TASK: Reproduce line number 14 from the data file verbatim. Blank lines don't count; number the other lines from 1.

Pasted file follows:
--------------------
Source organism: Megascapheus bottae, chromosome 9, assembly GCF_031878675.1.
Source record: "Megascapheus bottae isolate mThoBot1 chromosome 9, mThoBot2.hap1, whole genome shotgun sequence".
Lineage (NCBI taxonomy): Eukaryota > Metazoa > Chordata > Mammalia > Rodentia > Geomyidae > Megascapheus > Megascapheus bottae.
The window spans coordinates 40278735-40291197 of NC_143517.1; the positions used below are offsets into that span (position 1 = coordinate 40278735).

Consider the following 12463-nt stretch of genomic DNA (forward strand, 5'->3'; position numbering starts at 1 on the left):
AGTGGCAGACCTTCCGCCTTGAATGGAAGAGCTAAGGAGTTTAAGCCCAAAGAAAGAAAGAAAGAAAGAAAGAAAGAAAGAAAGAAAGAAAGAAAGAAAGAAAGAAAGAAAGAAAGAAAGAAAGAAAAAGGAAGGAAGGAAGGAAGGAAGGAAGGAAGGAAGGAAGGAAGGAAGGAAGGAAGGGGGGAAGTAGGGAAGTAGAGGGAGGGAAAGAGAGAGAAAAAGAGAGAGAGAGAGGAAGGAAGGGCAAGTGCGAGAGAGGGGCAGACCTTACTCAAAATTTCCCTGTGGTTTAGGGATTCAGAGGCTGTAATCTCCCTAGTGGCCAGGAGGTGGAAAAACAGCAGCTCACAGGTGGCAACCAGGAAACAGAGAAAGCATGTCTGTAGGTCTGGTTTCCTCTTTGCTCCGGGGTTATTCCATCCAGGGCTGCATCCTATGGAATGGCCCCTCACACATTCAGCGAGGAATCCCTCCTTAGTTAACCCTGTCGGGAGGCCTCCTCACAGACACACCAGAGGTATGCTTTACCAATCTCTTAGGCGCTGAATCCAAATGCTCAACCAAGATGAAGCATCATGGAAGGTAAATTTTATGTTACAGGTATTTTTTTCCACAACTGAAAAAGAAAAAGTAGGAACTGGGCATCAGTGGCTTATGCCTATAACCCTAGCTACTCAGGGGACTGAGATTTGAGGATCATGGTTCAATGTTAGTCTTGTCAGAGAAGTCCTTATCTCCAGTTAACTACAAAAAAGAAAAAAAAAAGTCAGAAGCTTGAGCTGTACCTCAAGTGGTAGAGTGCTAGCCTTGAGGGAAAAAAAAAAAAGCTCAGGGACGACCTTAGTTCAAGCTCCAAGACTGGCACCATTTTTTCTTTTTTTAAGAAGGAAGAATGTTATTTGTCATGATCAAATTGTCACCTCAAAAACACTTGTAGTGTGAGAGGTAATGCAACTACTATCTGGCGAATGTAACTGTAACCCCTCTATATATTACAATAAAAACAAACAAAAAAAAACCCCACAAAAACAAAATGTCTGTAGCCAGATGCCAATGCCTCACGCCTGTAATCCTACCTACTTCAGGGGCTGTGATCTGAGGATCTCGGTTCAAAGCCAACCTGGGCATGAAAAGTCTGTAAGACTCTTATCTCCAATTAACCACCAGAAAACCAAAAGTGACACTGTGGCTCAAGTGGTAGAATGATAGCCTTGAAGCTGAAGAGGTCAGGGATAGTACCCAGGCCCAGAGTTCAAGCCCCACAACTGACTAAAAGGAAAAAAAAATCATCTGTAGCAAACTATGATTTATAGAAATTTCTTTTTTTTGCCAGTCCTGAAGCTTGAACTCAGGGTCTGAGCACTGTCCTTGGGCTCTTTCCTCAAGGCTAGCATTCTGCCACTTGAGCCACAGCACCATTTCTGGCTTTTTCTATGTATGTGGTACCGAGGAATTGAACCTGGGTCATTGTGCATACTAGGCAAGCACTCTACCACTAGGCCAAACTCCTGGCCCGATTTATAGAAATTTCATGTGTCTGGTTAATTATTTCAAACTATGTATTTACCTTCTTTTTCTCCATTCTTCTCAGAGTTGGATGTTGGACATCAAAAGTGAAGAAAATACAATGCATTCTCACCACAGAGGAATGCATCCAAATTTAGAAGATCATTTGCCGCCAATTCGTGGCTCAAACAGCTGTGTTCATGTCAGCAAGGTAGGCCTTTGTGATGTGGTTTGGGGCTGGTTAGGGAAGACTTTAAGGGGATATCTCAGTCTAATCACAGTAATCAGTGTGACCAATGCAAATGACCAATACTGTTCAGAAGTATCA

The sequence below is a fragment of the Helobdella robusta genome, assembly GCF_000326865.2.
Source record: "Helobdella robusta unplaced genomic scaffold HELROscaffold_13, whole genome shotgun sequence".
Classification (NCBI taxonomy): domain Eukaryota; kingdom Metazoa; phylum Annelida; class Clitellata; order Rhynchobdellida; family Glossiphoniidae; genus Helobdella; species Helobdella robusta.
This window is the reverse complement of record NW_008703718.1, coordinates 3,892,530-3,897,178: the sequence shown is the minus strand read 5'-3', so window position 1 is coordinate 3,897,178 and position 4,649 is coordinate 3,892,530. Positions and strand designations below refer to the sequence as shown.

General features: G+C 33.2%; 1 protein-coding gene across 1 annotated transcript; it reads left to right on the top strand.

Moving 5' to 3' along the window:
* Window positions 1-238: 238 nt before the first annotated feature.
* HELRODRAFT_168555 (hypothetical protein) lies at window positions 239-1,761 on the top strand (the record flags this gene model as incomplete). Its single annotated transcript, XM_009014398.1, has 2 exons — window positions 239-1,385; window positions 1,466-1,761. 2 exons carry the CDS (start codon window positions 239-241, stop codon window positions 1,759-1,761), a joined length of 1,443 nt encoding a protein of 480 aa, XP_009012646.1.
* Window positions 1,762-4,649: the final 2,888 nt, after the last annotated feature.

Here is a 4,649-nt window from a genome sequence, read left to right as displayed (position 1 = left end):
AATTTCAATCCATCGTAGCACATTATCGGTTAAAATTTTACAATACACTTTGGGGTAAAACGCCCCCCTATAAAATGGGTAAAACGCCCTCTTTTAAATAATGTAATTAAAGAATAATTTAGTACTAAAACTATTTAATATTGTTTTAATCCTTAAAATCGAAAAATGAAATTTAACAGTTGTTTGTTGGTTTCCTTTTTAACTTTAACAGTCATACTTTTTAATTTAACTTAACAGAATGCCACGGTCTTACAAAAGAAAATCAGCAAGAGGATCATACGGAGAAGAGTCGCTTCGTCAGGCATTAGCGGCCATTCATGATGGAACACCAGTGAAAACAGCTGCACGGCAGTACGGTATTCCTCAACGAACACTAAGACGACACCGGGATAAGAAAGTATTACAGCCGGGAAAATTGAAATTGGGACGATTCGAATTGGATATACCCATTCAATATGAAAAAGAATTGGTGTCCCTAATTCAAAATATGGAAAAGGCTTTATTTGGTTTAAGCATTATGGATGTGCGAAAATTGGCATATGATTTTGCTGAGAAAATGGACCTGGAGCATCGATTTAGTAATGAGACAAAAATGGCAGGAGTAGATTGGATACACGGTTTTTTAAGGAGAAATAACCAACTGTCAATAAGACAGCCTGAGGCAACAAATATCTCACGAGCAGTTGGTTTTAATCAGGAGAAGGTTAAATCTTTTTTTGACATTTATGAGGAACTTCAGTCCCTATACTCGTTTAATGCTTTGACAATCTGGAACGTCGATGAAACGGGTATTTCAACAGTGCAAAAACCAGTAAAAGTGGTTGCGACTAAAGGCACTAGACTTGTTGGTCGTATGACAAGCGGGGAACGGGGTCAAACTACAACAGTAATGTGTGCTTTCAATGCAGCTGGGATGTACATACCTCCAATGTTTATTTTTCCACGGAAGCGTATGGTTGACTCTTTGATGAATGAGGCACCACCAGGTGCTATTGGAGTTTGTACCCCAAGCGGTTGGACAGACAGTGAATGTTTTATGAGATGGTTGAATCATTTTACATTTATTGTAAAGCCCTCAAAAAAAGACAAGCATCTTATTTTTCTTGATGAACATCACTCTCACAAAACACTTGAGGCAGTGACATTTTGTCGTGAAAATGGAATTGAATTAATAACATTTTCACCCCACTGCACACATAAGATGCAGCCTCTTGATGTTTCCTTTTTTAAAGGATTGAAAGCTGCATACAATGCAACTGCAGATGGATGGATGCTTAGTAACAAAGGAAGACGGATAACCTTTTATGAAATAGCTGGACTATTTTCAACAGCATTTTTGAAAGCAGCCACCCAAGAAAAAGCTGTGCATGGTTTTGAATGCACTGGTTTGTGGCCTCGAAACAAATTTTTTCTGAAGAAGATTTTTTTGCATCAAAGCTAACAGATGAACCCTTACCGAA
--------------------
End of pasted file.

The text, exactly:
* HELRODRAFT_168555 (hypothetical protein) lies at window positions 239-1,761 on the top strand (the record flags this gene model as incomplete). Its single annotated transcript, XM_009014398.1, has 2 exons — window positions 239-1,385; window positions 1,466-1,761. 2 exons carry the CDS (start codon window positions 239-241, stop codon window positions 1,759-1,761), a joined length of 1,443 nt encoding a protein of 480 aa, XP_009012646.1.